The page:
Nigerians and outrageous Utility Charges

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Nigerians and outrageous Utility Charges

The Problem Statement

Nigeria has been adversely affected by poor roads, lack of good electricity, poor railway and network system, etc. The lack of these amenities affects the standard living of the populace and hinders national growth and development.

This has ushered in the creation of several public utilities offices or parastatals to address and fill this gap. The public utilities offices provide citizens with electricity, water, telecommunication, postal, railway, and port services, etc.

Examples of public utility parastatals include the Power Holding Company of Nigeria (PHCN), Nigerian Communication Commission (NCC)), Nigerian National Petroleum Corporation, Nigerian Railway Corporation, Ferry Services Organizations, Nigerian Ports Authority, Nigerian Postal Services (NIPOST) and Road Transportation Organizations, etc.

However, due to the autonomy that several public utilities offices have and the power to generate internal revenue for the Federal Government, they place high tariffs on the people and diminish the standard of living of the people that should be protected by the social services rendered.

This can be seen from the high charges they allocate to their services.

A train in Nigeria.
A Nigerian Railway Corporation train.

The Policy Solution

In a bid to reduce the excessiveness caused by several public utilities due to their autonomy and exorbitant charges that they place on people, The Utilities Charges Commission act was created to advise the Federal Government on tariff charges related to specific utilities and protect the citizens from high tariff charges and ensure good services.

For instance, if any public utility wants to increase tariffs, they have to reach the commission and consult them so that it does not bring any hardship to Nigerians.

This can be found in section 7 of the amendment act.

Ultimately, in 2016, “The National Assembly has prescribed a N500,000 fine on any provider of water, electricity and other utilities who increases tariff without recourse to the Utilities Charges Commission. The fine is contained in the Bill amending the Utilities Charges Act 2004. It is a significant raise from the original fine of N10,000.”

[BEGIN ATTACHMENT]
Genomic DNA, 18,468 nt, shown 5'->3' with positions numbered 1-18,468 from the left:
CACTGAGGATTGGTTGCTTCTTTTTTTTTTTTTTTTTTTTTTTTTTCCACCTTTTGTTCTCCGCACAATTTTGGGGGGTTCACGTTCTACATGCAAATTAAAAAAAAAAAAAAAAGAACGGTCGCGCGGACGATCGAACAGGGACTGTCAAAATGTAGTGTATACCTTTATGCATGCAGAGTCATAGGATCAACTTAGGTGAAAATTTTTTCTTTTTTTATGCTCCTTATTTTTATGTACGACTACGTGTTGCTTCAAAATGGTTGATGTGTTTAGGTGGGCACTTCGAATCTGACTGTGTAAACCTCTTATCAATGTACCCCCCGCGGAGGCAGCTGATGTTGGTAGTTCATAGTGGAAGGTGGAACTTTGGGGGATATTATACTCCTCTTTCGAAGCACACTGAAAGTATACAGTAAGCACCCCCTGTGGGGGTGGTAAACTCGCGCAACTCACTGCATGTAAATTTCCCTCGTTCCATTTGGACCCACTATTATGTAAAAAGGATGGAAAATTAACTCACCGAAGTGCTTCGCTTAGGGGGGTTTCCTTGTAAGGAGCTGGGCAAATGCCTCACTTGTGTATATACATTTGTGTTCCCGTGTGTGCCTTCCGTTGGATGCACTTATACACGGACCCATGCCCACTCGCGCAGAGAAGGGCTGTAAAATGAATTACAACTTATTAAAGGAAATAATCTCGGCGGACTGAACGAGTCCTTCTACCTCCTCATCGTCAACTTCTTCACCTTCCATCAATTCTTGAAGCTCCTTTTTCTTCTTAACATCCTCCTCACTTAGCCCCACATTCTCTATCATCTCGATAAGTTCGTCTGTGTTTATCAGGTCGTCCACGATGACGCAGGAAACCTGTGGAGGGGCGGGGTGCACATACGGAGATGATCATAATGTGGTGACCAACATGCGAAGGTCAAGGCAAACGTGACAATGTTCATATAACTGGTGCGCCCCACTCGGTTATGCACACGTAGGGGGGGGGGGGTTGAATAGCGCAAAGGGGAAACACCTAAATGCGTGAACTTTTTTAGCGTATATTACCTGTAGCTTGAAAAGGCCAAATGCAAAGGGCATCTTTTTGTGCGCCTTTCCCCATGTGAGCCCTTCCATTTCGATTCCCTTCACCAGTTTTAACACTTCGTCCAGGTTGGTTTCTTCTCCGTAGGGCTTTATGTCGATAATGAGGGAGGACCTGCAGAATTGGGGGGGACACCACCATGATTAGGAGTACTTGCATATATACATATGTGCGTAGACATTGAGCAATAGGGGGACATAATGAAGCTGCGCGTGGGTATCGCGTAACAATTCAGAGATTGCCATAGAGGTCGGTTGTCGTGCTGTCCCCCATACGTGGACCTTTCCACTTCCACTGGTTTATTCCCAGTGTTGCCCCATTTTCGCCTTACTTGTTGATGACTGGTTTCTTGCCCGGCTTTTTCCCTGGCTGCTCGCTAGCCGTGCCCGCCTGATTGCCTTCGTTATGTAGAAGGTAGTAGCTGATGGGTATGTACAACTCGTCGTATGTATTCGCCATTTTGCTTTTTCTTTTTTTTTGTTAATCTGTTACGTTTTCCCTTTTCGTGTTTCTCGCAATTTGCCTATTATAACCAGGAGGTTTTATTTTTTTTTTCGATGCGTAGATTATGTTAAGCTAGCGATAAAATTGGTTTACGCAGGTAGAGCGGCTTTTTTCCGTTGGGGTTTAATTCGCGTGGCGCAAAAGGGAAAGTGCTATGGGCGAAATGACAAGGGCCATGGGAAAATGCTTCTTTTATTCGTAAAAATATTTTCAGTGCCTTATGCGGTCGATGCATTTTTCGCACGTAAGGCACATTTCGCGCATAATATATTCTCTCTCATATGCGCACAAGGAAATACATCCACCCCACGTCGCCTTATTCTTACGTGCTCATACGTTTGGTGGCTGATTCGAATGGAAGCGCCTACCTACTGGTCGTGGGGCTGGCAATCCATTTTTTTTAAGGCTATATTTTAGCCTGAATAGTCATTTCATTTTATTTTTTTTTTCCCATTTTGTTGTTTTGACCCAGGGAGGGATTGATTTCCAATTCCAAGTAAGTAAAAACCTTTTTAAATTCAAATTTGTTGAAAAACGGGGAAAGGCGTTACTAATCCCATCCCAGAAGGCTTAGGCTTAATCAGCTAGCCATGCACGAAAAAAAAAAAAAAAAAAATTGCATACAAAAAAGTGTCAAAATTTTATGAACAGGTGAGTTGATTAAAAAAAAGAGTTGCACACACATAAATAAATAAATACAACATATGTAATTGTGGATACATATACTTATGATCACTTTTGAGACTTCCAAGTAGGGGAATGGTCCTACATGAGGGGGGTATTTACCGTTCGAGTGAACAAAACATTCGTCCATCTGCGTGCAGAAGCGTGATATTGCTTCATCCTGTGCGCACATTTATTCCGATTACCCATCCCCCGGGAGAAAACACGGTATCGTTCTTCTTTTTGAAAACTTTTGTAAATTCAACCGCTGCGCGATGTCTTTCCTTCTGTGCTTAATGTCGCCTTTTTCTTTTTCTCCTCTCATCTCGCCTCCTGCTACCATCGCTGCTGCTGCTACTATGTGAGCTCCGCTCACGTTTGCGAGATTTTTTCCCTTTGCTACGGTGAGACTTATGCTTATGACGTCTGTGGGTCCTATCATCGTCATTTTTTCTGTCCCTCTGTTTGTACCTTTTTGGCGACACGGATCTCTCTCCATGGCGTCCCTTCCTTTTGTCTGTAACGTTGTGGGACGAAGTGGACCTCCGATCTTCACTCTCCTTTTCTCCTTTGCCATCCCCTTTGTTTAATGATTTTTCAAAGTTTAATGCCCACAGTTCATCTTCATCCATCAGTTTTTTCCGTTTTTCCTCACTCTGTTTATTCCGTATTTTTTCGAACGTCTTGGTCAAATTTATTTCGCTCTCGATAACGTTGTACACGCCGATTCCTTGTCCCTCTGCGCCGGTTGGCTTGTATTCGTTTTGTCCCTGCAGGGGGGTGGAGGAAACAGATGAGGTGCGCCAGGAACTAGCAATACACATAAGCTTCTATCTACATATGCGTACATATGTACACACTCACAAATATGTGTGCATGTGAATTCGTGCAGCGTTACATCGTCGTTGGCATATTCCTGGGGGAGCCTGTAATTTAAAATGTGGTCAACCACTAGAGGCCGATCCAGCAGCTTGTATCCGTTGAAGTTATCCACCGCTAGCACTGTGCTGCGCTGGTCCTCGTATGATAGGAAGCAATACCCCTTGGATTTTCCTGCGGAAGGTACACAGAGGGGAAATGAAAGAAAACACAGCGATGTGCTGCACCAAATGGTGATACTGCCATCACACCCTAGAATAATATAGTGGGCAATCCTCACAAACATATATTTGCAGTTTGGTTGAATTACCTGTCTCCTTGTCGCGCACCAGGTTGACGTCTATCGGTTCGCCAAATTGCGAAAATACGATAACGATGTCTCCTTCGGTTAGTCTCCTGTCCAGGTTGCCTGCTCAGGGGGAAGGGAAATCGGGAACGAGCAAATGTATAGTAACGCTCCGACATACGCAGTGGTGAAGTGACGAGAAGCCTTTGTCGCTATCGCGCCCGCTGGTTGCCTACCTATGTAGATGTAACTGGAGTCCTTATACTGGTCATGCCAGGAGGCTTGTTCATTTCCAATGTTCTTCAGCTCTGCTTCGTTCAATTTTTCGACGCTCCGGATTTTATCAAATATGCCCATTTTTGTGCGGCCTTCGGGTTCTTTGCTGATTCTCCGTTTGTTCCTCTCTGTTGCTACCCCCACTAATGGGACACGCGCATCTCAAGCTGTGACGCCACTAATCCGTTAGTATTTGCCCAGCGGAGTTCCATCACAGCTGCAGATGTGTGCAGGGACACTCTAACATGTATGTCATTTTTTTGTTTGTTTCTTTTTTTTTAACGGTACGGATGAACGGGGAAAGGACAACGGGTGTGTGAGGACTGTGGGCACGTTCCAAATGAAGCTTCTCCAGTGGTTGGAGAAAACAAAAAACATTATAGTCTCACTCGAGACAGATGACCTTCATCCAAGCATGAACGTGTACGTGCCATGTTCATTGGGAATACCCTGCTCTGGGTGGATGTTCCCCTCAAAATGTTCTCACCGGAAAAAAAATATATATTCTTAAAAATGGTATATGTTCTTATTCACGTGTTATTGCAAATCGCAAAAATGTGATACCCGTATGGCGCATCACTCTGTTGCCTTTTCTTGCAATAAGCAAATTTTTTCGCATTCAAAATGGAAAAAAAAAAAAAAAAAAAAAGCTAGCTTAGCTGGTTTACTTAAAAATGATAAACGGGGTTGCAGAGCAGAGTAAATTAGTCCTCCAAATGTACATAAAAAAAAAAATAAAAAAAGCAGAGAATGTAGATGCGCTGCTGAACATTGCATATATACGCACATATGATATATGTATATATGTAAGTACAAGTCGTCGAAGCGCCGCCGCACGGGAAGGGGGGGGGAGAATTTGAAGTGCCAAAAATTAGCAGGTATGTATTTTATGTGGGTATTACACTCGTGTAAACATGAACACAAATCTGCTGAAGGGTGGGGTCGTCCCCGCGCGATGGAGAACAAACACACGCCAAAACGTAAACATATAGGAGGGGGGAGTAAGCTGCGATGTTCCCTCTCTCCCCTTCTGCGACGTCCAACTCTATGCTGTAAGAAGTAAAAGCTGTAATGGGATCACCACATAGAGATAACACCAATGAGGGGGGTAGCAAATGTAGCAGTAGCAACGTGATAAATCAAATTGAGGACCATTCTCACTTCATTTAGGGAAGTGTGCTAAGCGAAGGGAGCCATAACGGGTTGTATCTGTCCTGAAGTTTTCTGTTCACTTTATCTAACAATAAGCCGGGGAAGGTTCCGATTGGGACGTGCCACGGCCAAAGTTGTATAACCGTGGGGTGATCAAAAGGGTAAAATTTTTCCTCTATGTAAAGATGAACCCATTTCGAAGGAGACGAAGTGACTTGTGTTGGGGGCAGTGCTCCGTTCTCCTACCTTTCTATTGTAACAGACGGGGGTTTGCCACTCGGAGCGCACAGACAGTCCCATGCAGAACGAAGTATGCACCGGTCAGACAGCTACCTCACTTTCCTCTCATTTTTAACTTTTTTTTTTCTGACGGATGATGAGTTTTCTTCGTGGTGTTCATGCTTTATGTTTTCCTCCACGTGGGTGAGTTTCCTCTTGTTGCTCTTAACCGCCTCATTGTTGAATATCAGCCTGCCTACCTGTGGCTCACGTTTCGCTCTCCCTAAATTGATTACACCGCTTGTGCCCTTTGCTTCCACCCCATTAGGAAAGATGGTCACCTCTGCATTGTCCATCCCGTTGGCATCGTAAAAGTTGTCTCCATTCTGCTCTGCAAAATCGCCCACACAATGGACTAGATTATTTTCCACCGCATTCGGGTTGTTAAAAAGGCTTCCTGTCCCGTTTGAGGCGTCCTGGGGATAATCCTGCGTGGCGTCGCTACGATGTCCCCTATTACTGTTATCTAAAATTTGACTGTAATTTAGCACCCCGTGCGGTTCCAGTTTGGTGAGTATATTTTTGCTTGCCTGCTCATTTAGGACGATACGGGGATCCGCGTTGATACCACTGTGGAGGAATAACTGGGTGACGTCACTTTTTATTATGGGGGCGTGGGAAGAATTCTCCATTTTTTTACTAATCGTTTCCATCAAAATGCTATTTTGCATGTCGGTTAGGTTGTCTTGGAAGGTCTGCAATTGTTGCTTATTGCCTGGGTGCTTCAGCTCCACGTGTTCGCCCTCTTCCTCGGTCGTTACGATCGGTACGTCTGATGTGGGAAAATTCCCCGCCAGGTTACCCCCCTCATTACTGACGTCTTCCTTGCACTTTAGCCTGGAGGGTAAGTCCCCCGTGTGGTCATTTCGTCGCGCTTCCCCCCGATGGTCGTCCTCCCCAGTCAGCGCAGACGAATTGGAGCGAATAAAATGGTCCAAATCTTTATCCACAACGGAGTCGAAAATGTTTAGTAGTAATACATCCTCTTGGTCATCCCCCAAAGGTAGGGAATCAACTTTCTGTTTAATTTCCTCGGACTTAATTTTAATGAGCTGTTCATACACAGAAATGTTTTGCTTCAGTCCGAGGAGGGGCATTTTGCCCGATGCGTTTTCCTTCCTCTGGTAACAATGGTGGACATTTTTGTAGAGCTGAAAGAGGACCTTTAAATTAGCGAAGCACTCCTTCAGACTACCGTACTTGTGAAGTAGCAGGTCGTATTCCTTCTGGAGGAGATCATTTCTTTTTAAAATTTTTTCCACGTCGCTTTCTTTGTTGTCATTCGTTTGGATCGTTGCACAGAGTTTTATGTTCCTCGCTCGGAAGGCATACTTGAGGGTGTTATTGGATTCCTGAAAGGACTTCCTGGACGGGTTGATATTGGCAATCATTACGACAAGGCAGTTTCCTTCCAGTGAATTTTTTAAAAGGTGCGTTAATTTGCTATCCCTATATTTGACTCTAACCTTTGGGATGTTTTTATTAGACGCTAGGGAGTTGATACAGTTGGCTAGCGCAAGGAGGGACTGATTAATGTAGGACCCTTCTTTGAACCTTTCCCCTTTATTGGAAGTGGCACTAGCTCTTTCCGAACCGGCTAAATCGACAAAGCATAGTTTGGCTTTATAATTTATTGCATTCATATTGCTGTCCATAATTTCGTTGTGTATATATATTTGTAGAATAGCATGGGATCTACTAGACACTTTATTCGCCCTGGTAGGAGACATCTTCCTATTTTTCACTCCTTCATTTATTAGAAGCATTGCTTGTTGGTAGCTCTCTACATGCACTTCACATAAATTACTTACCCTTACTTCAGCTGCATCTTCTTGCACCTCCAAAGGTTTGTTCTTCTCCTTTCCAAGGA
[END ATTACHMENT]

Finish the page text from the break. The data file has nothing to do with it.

NIGAC Constructive Position/Take

The problem with this act is the lack of awareness from the citizens. Citizens are not aware that there is a utility charges commission act where they can report excessive charges of public utilities and where they can lay complaints.

More importantly, we have seen a huge increase in public utility services in the past, without any stringent actions being taken by the commission.

The act is meant to protect the citizens but it is not implemented due to one factor or the other. The Government however should represent the citizens.

Hence, the need for mass education and awareness of the act to the public, so that they can demand their rights when it is needed. Also, this should be communicated in the local languages people speak because almost every citizen uses one or two different public utilities.

Prepaid charges seem like a great idea and it has been working well with the PHCN. Maybe it could be something other public utilities can introduce and ensure the even distribution of it as well without stress or limited charges.

One Comment:

  1. If one is not informed, then he is deformed. Untill the citizens are aware or educated about what they need to do or where they need to run to with their complains then, there will not be any developments in the provision of social amenities leading to the improvement of standard of living of the Nigerian citizen.

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